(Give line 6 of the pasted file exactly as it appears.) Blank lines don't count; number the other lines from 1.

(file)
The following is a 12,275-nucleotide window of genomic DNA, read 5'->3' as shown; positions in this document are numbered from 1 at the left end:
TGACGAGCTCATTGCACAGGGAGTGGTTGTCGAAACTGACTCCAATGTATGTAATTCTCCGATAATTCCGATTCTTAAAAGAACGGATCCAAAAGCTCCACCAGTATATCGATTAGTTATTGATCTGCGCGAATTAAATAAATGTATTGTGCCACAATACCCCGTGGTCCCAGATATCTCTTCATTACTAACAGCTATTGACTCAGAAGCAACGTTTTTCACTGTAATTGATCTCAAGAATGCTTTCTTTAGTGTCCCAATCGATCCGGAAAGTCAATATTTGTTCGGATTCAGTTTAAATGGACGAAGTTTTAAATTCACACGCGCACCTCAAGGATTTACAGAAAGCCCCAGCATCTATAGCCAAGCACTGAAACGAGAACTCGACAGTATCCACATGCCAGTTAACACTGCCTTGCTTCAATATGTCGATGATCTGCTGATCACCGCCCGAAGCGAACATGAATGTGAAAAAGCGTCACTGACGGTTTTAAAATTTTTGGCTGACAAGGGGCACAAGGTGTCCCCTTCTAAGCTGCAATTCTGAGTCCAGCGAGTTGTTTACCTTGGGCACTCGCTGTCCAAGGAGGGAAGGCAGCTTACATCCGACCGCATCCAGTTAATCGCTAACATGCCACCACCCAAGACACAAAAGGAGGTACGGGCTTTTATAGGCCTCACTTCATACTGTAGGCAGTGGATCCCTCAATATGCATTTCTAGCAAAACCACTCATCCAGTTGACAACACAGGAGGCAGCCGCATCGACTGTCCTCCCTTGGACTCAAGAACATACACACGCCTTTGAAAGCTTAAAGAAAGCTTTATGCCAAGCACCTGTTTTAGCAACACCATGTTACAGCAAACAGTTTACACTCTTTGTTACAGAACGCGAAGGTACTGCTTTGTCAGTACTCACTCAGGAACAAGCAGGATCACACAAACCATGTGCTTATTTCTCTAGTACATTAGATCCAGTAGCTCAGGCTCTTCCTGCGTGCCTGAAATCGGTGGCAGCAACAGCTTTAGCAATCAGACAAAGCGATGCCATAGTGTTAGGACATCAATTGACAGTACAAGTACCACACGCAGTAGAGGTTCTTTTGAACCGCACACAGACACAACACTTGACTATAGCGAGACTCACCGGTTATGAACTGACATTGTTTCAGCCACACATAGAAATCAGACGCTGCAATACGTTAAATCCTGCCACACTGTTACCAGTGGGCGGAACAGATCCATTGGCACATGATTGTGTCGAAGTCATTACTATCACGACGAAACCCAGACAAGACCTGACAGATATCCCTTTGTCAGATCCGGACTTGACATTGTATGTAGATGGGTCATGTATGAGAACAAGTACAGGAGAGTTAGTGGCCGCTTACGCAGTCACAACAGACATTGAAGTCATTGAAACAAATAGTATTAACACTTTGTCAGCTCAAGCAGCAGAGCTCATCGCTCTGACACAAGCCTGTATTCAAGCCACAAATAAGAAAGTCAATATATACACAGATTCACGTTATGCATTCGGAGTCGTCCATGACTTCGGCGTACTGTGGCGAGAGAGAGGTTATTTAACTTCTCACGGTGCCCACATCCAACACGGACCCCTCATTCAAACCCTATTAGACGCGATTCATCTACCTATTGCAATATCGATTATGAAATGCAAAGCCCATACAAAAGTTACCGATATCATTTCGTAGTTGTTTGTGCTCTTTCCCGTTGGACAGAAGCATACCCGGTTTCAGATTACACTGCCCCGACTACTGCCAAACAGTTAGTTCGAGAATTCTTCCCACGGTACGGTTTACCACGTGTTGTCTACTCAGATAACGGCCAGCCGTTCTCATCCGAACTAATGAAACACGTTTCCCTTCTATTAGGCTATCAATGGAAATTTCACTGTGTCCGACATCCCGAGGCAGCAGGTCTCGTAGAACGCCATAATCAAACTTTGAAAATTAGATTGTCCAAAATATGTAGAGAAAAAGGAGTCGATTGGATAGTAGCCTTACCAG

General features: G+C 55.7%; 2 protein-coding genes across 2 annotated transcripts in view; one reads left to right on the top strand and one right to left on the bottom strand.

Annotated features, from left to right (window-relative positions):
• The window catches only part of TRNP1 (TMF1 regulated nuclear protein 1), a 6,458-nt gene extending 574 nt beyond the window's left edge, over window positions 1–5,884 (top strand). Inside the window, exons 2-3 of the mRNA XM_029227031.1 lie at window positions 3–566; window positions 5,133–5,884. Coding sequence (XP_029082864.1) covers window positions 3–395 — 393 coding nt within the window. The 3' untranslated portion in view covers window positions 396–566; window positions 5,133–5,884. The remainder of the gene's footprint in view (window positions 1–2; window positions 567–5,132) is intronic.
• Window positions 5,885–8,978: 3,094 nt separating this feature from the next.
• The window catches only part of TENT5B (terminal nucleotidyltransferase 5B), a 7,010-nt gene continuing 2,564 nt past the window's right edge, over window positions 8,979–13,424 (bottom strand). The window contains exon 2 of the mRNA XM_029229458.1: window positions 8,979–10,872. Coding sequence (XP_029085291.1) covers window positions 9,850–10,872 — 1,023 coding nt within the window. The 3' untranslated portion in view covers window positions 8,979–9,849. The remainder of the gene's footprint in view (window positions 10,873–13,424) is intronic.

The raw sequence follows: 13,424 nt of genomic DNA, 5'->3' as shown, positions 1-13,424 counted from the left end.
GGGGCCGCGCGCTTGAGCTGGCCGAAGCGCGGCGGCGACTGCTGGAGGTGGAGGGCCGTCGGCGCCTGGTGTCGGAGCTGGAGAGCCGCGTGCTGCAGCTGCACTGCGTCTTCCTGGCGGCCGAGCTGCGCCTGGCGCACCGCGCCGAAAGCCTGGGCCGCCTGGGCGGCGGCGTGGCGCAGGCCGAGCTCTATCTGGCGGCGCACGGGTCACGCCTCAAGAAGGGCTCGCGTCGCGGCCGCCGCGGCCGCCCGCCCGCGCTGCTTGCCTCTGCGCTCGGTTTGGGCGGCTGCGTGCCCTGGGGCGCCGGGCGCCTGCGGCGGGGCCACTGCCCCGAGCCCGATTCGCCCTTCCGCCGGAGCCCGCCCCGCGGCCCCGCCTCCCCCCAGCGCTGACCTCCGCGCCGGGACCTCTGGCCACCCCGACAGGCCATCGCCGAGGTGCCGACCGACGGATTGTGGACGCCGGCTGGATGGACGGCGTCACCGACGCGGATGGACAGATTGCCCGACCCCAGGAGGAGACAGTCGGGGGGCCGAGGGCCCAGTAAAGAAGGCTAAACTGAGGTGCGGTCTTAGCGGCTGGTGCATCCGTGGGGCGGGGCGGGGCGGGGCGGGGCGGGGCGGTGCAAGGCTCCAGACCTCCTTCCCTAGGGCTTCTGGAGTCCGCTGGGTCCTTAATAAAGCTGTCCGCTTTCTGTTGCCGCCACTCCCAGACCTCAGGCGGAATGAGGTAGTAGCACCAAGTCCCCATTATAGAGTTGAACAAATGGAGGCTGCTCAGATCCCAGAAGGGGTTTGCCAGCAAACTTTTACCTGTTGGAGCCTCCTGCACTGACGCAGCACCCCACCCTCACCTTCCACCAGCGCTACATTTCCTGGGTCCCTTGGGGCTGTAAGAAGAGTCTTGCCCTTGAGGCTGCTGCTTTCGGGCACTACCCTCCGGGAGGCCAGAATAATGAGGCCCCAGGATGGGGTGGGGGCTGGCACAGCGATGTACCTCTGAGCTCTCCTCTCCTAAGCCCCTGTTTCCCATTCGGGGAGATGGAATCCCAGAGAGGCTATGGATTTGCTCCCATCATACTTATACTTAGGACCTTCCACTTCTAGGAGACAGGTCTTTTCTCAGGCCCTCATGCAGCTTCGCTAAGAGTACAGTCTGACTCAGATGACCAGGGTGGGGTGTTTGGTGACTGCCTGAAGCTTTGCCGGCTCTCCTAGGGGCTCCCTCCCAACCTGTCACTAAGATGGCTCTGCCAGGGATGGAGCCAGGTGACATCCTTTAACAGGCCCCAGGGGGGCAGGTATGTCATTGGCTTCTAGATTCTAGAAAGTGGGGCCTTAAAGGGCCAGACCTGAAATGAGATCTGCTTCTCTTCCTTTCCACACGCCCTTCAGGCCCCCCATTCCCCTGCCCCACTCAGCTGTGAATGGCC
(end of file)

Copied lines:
• Window positions 5,885–8,978: 3,094 nt separating this feature from the next.